The audit is distinguished from a project’s “creative” or “development” phase in that it is more comprehensive and refrains from defining executional questions. Instead, audits help define communications priorities and assign resources to address them. Audits can be very focused or very broad. “The scope can range from very specific attention to a single topic to a comprehensive review of an entire organization’s communications operations. Audits can measure the effectiveness of programs throughout an entire organization, in a single division or department, or within a specific employee group. It can examine communications on a particular subject or communications via individual media; it can uncover misunderstandings, information barriers and bottlenecks, as well as opportunities. It can help measure cost effectiveness, evaluate ongoing programs, confirm hunches, clarify questions, and, in some instances, reorient concepts among senior management”.

3. What does the communications audit provide?
An audit should be grounded in some objective material and be delivered from a detached point-of-view. Audits may use opinion surveys, statistical data, web traffic, independent observations or journal entries for empirical input. They should interpret data with rigorous analytical methods, such as those commonly accepted among professional management, finance, or the social sciences. An audit should… “provide meaningful information to members of management concerned with efficiency, credibility, and economy of their communications policies, practices, and programs. It also provides valuable data for developing or restructuring communications functions, guidelines, and budgets, as well as recommendations for action tailored to an organization's particular situation as uncovered by an analysis of the collected data.”

5. What subjects are covered in an audit?

• Communications philosophy
• Objectives and goals
• Current organization, tasking and staffing
• Existing communication programs and techniques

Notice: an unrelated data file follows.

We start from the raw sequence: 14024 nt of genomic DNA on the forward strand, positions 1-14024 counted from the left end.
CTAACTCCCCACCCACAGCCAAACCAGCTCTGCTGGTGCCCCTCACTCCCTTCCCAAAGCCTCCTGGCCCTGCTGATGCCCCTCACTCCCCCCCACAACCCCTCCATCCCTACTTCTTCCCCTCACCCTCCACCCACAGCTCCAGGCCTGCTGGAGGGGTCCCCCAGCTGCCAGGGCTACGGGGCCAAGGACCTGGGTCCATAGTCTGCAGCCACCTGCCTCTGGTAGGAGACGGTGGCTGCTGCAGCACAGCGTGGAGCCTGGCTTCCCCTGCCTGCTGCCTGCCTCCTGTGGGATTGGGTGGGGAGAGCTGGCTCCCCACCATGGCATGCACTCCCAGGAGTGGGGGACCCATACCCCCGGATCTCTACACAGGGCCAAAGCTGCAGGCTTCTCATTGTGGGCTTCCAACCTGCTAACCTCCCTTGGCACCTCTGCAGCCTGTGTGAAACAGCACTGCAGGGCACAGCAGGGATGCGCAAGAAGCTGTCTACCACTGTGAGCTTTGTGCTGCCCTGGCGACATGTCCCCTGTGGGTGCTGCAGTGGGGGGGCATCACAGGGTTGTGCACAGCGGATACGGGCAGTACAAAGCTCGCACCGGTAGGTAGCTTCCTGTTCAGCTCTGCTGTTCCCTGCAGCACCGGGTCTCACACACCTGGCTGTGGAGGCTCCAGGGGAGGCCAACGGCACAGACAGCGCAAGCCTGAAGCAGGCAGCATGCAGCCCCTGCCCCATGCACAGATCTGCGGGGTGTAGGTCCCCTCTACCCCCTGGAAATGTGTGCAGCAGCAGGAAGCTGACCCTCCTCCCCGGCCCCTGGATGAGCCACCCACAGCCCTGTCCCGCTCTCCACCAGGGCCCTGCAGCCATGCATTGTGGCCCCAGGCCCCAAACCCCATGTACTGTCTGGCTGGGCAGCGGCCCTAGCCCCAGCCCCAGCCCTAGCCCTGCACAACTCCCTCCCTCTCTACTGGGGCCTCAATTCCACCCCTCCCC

• Existing media used
• Personal communications
• Attitudes toward existing communications
• Needs and expectations
• Specific areas of concern

An Audit Method
1. Hold a planning meeting.
Determine the audit's scope and objectives. Identify question areas, plan an approach, and develop a schedule. Determine research questions and methodology (interviews, surveys, focus groups, statistical reports and analyses). Develop a budget and submit it for management approval.

2. Look for impact data.
What objective evidence for the effectiveness of current communications exists? Do we know how well current efforts are working? If not, we may need to design research to find out.

3. Talk to management.
Broad audits should first determine management's attitudes and beliefs about communications in general, as well as to pinpoint their particular views on the program, campaign or operations under study. More focused audits should find and tap key players’ background knowledge and experiences on the specific topic being audited. Management beliefs about communications’ relative effectiveness, value, cost and ROI are crucial to gathering resources for new communications initiatives.

4. Inventory and analyze existing communication material.
Gather samples of all existing communication vehicles and programs. Review them in light of the needs identified in the interviews and questionnaires. Map out the material against the desired communications objectives to identify strengths and weaknesses and gaps in the organization's current communications.